The USA's Human Rights Daze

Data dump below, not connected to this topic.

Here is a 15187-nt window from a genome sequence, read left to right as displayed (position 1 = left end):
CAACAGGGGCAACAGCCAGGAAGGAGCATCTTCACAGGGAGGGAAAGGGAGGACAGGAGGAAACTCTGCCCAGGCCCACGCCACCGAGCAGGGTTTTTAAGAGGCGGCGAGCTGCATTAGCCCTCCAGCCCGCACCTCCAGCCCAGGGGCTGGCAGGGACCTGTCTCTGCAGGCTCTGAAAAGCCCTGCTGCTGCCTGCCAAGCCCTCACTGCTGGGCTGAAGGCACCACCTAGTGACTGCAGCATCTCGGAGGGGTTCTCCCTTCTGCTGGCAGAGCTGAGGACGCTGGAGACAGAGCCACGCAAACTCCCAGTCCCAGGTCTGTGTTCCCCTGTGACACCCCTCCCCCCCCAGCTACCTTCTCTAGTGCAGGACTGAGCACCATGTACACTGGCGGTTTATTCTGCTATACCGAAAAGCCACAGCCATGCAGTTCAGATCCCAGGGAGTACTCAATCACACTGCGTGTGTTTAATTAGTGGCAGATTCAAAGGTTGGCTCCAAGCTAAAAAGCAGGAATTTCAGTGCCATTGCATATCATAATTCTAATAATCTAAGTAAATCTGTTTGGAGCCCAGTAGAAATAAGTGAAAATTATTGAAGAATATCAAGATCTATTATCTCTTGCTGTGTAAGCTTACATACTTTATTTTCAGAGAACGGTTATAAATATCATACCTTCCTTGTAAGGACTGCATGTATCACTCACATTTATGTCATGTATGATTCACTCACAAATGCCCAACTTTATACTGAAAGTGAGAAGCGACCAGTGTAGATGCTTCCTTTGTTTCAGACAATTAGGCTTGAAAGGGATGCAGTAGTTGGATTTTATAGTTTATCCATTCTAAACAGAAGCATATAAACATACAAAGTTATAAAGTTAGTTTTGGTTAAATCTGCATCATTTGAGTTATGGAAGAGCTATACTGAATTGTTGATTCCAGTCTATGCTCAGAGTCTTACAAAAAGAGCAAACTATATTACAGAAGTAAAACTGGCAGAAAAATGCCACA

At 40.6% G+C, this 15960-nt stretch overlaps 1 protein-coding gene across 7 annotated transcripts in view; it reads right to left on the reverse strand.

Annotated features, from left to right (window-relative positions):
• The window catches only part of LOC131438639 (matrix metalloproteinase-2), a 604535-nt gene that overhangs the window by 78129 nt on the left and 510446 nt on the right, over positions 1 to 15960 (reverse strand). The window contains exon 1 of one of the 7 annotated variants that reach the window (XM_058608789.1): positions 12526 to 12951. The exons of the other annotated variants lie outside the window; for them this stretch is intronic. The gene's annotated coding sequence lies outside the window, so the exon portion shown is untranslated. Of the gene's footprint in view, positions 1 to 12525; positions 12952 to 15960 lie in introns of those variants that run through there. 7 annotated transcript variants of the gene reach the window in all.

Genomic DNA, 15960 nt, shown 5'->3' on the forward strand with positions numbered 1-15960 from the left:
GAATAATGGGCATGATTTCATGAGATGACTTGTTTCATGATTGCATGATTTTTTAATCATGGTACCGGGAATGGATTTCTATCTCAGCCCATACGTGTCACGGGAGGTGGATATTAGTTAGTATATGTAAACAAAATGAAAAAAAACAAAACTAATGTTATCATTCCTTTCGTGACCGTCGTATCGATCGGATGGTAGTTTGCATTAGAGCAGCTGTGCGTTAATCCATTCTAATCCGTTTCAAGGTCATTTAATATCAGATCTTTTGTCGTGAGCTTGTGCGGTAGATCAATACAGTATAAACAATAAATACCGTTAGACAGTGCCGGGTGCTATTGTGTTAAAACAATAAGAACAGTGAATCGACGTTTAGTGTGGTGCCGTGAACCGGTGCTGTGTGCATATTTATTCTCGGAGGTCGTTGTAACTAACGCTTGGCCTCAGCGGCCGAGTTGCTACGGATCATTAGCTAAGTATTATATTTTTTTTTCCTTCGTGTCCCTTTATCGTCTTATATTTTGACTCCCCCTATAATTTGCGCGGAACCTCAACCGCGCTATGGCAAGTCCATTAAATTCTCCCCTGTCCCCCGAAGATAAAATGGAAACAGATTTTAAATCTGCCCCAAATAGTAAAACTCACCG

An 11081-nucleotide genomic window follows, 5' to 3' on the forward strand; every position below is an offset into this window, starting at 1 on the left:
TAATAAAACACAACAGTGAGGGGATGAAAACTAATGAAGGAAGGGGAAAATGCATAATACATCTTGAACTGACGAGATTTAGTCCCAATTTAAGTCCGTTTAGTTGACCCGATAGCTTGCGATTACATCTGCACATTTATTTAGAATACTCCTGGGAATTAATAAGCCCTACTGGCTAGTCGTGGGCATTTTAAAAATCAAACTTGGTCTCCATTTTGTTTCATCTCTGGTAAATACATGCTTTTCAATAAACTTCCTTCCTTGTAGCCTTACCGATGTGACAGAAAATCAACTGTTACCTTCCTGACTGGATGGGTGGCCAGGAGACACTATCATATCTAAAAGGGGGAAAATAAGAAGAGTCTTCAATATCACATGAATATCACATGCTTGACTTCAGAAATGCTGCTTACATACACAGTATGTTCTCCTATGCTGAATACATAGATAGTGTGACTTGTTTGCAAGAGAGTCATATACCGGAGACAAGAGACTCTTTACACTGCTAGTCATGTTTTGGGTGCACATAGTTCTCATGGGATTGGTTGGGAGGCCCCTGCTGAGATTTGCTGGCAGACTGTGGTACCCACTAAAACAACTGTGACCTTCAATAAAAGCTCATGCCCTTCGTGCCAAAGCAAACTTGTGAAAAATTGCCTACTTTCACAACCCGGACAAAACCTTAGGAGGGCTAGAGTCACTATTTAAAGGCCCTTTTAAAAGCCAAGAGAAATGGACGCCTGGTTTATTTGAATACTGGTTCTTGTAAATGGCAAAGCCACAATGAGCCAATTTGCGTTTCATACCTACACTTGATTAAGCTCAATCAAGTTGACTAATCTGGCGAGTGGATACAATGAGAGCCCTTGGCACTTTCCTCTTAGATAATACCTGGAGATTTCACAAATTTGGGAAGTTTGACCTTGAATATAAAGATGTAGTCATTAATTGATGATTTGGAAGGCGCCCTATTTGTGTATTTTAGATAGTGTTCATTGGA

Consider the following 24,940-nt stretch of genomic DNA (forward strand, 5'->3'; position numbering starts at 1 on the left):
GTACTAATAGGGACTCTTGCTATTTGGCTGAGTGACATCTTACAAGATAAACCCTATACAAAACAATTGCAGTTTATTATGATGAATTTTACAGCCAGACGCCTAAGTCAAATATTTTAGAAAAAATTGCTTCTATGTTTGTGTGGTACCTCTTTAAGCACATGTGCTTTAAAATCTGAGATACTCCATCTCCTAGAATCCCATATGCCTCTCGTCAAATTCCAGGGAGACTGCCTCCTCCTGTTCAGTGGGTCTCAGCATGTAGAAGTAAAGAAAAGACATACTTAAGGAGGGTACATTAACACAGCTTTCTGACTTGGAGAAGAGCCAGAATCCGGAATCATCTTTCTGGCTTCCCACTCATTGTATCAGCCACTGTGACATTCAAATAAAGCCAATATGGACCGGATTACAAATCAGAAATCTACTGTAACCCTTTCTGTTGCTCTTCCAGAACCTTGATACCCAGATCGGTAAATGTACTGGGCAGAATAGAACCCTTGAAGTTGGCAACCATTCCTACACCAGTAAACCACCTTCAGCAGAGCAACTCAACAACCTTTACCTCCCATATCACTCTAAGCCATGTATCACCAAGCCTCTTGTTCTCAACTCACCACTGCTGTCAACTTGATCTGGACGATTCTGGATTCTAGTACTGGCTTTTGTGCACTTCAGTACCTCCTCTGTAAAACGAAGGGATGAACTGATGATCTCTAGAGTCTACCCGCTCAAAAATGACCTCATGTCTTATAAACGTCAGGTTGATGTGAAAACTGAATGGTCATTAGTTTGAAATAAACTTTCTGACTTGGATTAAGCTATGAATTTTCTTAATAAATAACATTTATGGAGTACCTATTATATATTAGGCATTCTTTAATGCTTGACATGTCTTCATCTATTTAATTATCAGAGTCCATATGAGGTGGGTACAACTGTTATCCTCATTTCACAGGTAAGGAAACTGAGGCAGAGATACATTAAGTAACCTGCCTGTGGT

The chances are slim that you saw much news coverage of Human Rights Day when it blew past the media radar -- as usual -- on Dec. 10. Human rights may be touted as a treasured principle in the United States, but the assessed value in medialand is apt to fluctuate widely on the basis of double standards and narrow definitions. Every political system, no matter how repressive or democratic, is able to amp up public outrage over real or imagined violations of human rights. News media can easily fixate on stories of faraway injustice and cruelty. But the lofty stances end up as posturing to the extent that a single standard is not applied. When U.S.-allied governments torture political prisoners, the likelihood of U.S. media scrutiny is much lower than the probability of media righteousness against governments reviled by official Washington. But what are "human rights" anyway? In the USA, we mostly think of them as freedom to speak, assemble, worship and express opinions. Of course those are crucial rights. Yet they hardly span the broad scope that's spelled out in the Universal Declaration of Human Rights. That document -- adopted by the General Assembly of the United Nations on Dec. 10, 1948 -- affirms "human rights" in the ways that U.S. media outlets commonly illuminate the meaning of the term. But the Declaration of Human Rights also defines the rights of all human beings to include "freedom from fear and want" -- and not only as generalities. For instance, the first clause of Article 23 states: "Everyone has the right to work, to free choice of employment, to just and favorable conditions of work and to protection against unemployment." And: "Everyone, without any discrimination, has the right to equal pay for equal work"; the right "to form and to join trade unions"; and, overall, "an existence worthy of human dignity, and supplemented, if necessary, by other means of social protection." Perhaps the farthest afield from the customary U.S. media parameters is Article 25 of the Universal Declaration of Human Rights, which insists: "Everyone has the right to a standard of living adequate for the health and well-being of himself and of his family, including food, clothing, housing and medical care and necessary social services, and the right to security in the event of unemployment, sickness, disability, widowhood, old age or other lack of livelihood in circumstances beyond his control." Measured with such yardsticks for human rights, the United States falls far short of many countries. If American news media did a better job of reporting on human rights in all their dimensions, we'd be less self-satisfied as a nation -- and more outraged about the widespread violations of human rights that persist in our midst every day. The human consequences of those violations are incalculable, but they're largely removed from the center stage of dramas that fill news pages and newscasts. This downplaying of economic human rights is not mere happenstance. The violations are systemic -- within a system that thrives on extreme inequities, creating enormous profits for corporations and enriching some individuals along the way. Within the boundaries of dominant news media and mainline political discourse, the "issue" of human rights is in a narrow box. It severely limits the humanity of our social order. Norman Solomon's latest book is "Made Love, Got War: Close Encounters with America's Warfare State." For information, go to:

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